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Japan’s gymnastics worlds team: no Kohei Uchimura, Kenzo Shirai

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Not only is Kohei Uchimura going to miss the world championships, but so is 11-time world medalist Kenzo Shirai.

Japan finalized its five-man team for October’s worlds in Stuttgart, Germany, following a national-level meet this past weekend. Uchimura, arguably the greatest gymnast in history, was already out of the running, sidelined with his latest round of injuries.

Shirai, reportedly slowed by a left ankle injury this season, did compete this weekend. But he finished fifth on floor exercise and third on vault, his two best events, and did not earn one of the last two spots on the world team.

Uchimura, a two-time Olympic all-around champion with six world all-around titles, misses worlds for the first time since 2007. Shirai, a 22-year-old with four world titles between floor and vault, had competed in every worlds since debuting in 2013, just after his 17th birthday.

Without their two stars, Japan sends a relatively inexperienced team. Kazuma Kaya and Wataru Tanigawa, both 22, are the only men who have been to a worlds (and were part of the 2018 silver-medal team). The youngest member is 17-year-old Daiki Hashimoto.

Japan has earned a team medal at every Olympics and world championships since 2003, a streak bettered only by the U.S. women.

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Kohei Uchimura set to miss world championships for first time

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Kohei Uchimura, regarded by many as the greatest gymnast in history, is in line to miss the world championships for the first time since 2007 as he continues to be sidelined by injury.

“Yes, so far no chance to the worlds for him,” Japan’s gymnastics association said by email when asked if Uchimura will miss October’s worlds after withdrawing from this weekend’s national-level meet.

Uchimura, a two-time Olympic and six-time world all-around champion, is out of this weekend’s meet with a shoulder injury, according to Japanese media.

The 30-year-old said in April that he was in pain from the neck down after left and right ankle ligament damage limited his participation at worlds in 2017 and 2018.

“My body doesn’t move the way I’d hoped it would at this point,” Uchimura said in April, according to an Olympic Channel translation of a Sankei Sports report. “It’s not only the shoulders, but everything from the neck down is painful.”

Uchimura said going into the Rio Games that he planned to scale back his training and perhaps not compete in the all-around at the Tokyo Olympics, which would be his fourth and likely final Games. He will be older than any Japanese Olympic gymnast since 1968.

MORE: Olympic gymnastics team sizes return to five for Paris 2024

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Mai Murakami, all-around silver medalist, ineligible for gymnastics worlds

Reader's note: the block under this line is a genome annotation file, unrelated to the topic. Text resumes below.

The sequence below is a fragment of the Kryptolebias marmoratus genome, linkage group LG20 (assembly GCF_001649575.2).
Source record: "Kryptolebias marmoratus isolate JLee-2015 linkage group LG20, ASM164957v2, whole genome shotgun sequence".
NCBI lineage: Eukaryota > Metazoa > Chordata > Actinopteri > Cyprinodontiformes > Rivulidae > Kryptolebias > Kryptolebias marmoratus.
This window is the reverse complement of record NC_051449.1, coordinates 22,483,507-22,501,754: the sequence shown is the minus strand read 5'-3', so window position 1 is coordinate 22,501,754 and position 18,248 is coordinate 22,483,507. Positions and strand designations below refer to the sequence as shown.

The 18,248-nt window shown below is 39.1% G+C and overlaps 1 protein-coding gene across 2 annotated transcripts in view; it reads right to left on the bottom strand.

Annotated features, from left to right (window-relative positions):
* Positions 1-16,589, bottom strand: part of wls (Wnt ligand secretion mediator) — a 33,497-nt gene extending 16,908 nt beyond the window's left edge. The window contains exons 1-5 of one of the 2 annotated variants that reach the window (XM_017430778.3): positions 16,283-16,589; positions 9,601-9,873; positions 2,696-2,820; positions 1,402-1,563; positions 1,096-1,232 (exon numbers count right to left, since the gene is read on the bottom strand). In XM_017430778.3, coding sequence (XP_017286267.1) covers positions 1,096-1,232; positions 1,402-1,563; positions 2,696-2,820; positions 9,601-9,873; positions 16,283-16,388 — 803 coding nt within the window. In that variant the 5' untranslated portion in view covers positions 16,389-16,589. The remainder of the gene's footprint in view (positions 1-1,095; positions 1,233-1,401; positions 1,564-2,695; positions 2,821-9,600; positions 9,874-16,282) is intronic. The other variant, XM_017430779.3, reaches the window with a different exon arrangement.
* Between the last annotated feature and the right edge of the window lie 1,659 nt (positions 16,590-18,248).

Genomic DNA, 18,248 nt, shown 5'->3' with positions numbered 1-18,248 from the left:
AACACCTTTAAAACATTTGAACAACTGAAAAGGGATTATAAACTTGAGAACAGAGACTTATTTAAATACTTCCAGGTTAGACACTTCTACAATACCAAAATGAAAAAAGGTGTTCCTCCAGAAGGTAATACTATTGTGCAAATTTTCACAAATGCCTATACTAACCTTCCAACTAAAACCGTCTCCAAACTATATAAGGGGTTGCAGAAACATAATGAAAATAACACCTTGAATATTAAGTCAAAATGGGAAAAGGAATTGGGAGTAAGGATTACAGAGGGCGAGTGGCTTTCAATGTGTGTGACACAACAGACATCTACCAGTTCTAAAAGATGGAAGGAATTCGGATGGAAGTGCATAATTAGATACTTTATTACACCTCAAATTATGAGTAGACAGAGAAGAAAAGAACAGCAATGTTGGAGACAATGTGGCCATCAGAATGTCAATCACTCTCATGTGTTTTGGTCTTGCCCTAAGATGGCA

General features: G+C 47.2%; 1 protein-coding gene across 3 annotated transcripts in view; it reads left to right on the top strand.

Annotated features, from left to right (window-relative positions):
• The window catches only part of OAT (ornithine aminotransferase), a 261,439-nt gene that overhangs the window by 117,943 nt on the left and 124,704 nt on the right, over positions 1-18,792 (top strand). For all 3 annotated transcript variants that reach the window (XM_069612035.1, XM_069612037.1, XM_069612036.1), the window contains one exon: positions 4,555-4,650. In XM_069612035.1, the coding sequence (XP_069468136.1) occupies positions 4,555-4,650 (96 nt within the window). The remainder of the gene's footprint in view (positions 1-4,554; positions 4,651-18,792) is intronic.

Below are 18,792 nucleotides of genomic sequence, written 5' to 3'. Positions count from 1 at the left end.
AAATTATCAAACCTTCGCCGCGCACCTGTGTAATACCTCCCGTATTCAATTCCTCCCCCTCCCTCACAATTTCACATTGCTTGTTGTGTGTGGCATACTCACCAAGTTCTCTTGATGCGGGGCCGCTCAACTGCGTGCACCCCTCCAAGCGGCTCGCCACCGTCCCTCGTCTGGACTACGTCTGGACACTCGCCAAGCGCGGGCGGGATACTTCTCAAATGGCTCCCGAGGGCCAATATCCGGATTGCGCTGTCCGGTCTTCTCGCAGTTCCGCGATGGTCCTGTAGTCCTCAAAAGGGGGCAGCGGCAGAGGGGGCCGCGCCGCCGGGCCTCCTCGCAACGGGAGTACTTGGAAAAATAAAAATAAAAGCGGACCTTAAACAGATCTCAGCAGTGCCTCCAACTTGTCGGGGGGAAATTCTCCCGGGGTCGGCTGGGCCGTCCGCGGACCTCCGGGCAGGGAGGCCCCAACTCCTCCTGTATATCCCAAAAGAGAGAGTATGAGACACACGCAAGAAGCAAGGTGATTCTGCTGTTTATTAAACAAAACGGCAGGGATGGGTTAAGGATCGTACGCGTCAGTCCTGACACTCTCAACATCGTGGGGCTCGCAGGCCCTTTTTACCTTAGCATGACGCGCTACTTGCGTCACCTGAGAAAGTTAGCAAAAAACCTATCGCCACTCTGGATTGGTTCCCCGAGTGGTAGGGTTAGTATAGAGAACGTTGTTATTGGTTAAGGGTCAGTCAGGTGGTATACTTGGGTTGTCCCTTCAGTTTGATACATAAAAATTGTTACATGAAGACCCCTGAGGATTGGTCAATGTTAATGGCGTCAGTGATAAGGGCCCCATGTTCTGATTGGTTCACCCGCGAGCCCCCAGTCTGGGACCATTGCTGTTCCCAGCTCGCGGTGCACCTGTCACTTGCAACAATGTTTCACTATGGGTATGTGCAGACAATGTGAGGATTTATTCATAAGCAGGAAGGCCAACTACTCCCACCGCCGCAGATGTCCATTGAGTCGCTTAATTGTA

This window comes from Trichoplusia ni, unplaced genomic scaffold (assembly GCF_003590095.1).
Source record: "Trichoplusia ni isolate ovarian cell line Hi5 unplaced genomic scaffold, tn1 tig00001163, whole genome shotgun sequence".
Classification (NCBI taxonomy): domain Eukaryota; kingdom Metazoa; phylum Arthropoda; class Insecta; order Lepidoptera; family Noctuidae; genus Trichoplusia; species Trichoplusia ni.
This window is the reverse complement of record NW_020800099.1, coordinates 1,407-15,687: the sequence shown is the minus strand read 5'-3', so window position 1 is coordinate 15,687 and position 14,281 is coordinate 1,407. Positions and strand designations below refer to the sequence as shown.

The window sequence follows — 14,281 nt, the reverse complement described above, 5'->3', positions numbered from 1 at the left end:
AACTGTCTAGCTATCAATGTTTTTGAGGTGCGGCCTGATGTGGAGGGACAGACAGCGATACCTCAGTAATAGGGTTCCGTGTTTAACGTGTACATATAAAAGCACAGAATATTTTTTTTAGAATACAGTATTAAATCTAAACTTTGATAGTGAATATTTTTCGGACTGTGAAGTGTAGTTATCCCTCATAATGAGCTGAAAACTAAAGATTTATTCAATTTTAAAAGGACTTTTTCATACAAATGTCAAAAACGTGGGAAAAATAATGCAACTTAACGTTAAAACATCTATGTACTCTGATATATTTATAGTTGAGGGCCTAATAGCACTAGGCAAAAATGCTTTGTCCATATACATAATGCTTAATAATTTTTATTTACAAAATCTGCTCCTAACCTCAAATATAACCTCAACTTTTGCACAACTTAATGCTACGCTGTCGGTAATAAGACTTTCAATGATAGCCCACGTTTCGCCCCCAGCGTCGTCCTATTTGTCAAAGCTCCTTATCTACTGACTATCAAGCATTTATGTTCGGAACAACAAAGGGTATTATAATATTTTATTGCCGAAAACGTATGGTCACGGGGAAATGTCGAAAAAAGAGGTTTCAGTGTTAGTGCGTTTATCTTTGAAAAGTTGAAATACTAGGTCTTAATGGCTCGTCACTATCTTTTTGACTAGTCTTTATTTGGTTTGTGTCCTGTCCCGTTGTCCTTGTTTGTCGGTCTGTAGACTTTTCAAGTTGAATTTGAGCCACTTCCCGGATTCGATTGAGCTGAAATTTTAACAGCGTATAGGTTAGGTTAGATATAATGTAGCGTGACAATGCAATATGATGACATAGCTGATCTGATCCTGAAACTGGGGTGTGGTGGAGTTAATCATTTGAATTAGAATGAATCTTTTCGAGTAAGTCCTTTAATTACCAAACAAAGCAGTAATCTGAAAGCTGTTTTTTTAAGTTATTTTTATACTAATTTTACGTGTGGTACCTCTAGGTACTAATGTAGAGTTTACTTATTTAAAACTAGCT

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Mai Murakami, the world all-around silver medalist behind Simone Biles last year, will not be chosen for Japan’s team for October’s world championships. At the moment, at least.

“Yes, she is in eligible [sic] for the world championships for now,” Japan’s gymnastics federation emailed Monday when asked to confirm reports that Murakami was indeed out of the biggest meet between now and the Tokyo Olympics.

The federation later responded to a follow-up email Monday morning (Monday evening Japan time) asking if Murakami’s status could change or if she could be named an alternate.

“We don’t know yet,” it responded. “We will decide everything by the beginning of July.”

Murakami, 22, missed one of the nation’s spring qualifiers for fall worlds with a reported back injury. That is the reason she’s ineligible, according to Japanese media.

October’s worlds in Germany are crucial for the Japanese women. They must place in the top nine in the team event to qualify a full team for the Tokyo Olympics (setting aside the already qualified U.S., Russia and China).

That shouldn’t be a problem, given Japan has been in the top five at every Olympics and worlds since 2008 (again, setting aside the U.S., Russia and China). But not having its best gymnast, arguably the greatest female gymnast in the nation’s history, makes matters more difficult.

Murakami, a Tokyo native, was a 19-year-old alternate at the 2015 Worlds. She ended up competing due to a teammate’s injury and placed sixth in the all-around, the best finish by a Japanese woman in six years.

In her Olympic debut in Rio, Murakami had the best finish by a Japanese female gymnast, seventh on floor exercise. She followed that by topping all-around qualifying at the 2017 World Championships, where a fall off the balance beam in the final dropped her to fourth.

She bounced back to win the floor exercise title at those Worlds, becoming the second Japanese woman to win an Olympic or world all-around title. And the first since 1954.

Then last year, she finished between Simone Biles and Morgan Hurd, becoming the first woman to beat an American in an Olympic or world all-around final since 2014.

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